They infer an extent of American control and coordination comparable to the Soviet role in Eastern Europe. ... Yet even if all [the authors'] evidence were accepted ... it would add up to no more than systematic support, not control. Hence the comparison to Eastern Europe appears grossly overstated. And from the fact that we give assistance to countries that practice terror it is too much to conclude that "Washington has become the torture and political murder capital of the world." Chomsky's and Herman's indictment of US foreign policy is thus the mirror image of the Pax Americana rhetoric they criticize: it rests on the illusion of American omnipotence throughout the world. And because they refuse to attribute any substantial independence to countries that are, in some sense, within America's sphere of influence, the entire burden for all the political crimes of the non-communist world can be brought home to Washington.[28]

Fishkin praises Chomsky and Herman for documenting human rights violations, but argues that this is evidence "for a far lesser moral charge", namely, that the United States could have used its influence to prevent certain governments from committing acts of torture or murder but chose not to do so.[28]

Commenting on Chomsky's 9-11, former US Secretary of Education William Bennett said: "Chomsky says in the book that the United States is a leading terrorist state. That's a preposterous and ridiculous claim. ... What we have done is liberated Kuwait, helped in Bosnia and the Balkans. We have provided sanctuary for people of all faiths, including Islam, in the United States. We tried to help in Somalia. ... Do we have faults and imperfections? Of course. The notion that we're a leading terrorist state is preposterous."[29]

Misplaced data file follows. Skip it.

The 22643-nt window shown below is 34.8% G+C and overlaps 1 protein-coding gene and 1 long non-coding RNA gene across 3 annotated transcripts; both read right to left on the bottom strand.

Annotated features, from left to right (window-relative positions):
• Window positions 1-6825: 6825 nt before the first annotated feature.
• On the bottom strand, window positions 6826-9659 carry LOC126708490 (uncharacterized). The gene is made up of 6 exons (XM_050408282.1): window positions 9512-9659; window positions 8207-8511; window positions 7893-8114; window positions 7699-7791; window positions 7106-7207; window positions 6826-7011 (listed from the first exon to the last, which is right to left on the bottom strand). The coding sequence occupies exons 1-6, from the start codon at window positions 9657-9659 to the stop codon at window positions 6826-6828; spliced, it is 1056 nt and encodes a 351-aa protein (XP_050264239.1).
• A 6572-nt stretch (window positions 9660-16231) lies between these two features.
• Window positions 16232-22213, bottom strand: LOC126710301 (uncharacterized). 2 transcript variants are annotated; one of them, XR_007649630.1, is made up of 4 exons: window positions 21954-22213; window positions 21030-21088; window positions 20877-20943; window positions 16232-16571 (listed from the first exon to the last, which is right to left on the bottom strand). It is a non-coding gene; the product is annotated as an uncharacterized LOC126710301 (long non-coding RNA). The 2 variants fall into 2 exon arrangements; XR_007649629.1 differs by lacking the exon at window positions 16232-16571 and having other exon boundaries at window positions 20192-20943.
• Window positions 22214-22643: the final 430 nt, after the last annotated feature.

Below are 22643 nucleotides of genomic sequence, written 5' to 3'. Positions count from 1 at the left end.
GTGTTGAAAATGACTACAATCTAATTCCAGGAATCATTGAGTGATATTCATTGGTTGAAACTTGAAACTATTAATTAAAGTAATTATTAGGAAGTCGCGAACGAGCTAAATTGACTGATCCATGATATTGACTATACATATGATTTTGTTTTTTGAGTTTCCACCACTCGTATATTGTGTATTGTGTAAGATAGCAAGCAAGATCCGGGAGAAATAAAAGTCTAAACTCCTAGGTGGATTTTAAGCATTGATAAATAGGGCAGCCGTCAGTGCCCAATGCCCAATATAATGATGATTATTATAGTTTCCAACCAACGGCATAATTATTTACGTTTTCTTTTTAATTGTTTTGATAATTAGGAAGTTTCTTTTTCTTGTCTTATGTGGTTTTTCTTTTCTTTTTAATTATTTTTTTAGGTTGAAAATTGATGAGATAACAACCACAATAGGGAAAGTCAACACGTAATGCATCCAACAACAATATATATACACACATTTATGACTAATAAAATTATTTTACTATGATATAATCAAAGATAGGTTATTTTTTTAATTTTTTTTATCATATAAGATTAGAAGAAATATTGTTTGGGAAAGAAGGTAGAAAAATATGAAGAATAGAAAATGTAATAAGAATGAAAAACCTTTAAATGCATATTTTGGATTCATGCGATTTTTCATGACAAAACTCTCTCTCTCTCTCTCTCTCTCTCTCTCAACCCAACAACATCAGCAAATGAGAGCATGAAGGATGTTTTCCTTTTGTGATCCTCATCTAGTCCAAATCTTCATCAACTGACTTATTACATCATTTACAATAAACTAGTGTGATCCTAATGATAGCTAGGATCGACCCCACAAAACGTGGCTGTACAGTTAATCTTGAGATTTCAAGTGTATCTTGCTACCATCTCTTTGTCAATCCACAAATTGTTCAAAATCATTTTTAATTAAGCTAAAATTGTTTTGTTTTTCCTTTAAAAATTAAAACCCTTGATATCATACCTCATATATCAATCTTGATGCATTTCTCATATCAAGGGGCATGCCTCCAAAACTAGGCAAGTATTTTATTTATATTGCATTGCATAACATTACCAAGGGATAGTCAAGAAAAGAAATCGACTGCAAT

Stephen Morris also criticized Chomsky's thesis:

There is only one regime which has received arms and aid from the United States, and which has a record of brutality that is even a noticeable fraction of the brutality of Pol Pot, Idi Amin, Mao, or the Hanoi Politburo. That is the Suharto government in Indonesia. But ... the United States was not the principal foreign supplier of Indonesia when the generals seized power (nor is there any credible evidence of American involvement in the coup). Within the period of American assistance to Indonesia, and in particular during the period of the Carter administration, the number of political prisoners has declined. Finally, the current brutality of the Suharto regime is being directed against the people of East Timor, a former colony of Portugal that Indonesia is attempting to take over by force ... not as part of its normal process of domestic rule.[30]

In 2017, declassified documents from the U.S. Embassy in Jakarta have confirmed that the United States government, from the very beginning, was deeply involved in the campaign of mass killings which followed Suharto's seizure of power.[31][32][33] Without the support of the U.S. and its Western allies, the massacres would not have happened.[34] In 2016, an international tribunal in The Hague ruled that the killings constitute crimes against humanity and it also ruled that the United States and other Western governments were complicit in the crimes.[35][36] Indian historian Vijay Prashad says that the complicity of the United States and its Western allies in the massacres "is beyond doubt," as they "provided the Indonesian armed forces with lists of Communists who were to be assassinated" and "egged on the Army to conduct these massacres." He adds they covered up this "absolute atrocity" and that the US in particular refuses to fully declassify its records for this period.[37] According to Vincent Bevins, the Indonesian mass killings were not an aberration, but the apex of a loose network of US-backed anti-communist mass killing campaigns in the Global South during the Cold War.[38] According to historian Brad Simpson: